No Crown follow-up. No one else here could have delivered such a powerful message: The Queen, who turns 94 later this month, drew on Britain’s 20th-century history and her own past in an effort to comfort the public and rouse them to action in fighting the spread of COVID-19.

She said Sunday night’s address reminded her of the very first broadcast she made. It was during World War II, when she was a teen

“We, as children, spoke from here at Windsor to children who had been evacuated from their homes and sent away for their own safety. Today, once again, many will feel a painful sense of separation from their loved ones. But now, as then, we know, deep down, that it is the right thing to do,” she said.

Dressed in an aqua green dress and with her signature three strands of graduated pearls, the Queen was speaking from Windsor Castle, where she is in quarantine with her husband, Prince Philip. While the Queen may address Britons every year at Christmas, Sunday was only the fourth time in her long reign that she chose to make a special broadcast during difficult times for the country.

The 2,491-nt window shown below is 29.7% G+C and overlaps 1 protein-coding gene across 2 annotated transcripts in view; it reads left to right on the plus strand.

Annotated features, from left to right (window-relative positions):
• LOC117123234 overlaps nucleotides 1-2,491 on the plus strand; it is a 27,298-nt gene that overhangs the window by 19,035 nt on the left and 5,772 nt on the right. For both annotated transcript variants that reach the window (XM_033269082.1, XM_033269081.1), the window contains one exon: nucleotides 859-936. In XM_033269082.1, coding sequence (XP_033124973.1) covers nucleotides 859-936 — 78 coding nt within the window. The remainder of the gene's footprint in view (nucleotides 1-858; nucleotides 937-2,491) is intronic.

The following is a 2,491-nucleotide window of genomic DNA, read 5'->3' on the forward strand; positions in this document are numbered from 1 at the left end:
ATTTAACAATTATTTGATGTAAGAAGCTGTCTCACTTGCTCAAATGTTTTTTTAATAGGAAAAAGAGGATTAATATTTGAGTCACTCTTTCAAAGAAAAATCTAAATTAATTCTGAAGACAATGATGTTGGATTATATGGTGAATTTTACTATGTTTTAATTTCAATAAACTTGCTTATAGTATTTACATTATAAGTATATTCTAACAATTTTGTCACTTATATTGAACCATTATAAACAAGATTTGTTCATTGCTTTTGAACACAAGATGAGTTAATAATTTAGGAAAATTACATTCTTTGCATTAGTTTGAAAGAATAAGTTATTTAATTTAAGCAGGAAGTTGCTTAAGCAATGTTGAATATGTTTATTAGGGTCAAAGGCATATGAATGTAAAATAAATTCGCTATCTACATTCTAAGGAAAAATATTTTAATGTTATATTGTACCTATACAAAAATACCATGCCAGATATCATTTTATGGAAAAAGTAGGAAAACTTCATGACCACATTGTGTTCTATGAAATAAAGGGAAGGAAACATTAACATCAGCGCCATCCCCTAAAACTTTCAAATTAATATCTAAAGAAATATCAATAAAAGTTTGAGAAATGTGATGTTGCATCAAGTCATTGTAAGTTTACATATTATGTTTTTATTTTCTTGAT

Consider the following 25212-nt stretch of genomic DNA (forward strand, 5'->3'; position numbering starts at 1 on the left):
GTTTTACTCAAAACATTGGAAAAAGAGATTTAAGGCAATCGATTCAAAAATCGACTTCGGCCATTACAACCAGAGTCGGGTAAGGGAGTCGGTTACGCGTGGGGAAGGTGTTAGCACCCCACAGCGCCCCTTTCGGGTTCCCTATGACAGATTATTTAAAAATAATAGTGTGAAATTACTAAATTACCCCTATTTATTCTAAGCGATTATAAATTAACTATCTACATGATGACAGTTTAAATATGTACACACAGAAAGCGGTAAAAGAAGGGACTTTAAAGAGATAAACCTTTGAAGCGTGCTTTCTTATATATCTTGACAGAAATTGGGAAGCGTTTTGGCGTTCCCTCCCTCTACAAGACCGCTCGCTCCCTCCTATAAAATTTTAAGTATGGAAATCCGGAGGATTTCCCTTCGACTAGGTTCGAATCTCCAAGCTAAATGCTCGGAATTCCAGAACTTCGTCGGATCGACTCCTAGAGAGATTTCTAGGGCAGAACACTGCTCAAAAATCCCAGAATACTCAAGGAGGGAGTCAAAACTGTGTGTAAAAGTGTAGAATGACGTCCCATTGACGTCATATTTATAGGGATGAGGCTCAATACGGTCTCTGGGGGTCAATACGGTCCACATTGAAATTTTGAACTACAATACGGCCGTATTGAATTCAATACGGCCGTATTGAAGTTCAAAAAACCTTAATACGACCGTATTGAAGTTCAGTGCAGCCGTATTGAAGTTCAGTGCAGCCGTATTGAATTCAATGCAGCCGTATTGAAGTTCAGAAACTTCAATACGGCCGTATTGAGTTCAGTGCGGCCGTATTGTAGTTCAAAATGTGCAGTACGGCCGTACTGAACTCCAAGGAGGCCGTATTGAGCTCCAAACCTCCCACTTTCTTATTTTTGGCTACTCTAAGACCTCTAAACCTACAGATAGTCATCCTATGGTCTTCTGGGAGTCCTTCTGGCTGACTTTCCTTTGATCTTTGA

The Queen said if everyone remained united and resolute, “then we will overcome it. We should take comfort that while we have more still to endure, better days will return. We will be with our friends again, we will be with our families again, we will meet again.”

The latter phrase recalled the lines from the famous World War II song “We’ll Meet Again,” sung by Vera Lynn in the film of the same name.

The Queen, who praised and thanked National Health Service workers, also appealed to Britons’ sense of national pride: “The pride in who we are is not part of our past, it defines our present and our future.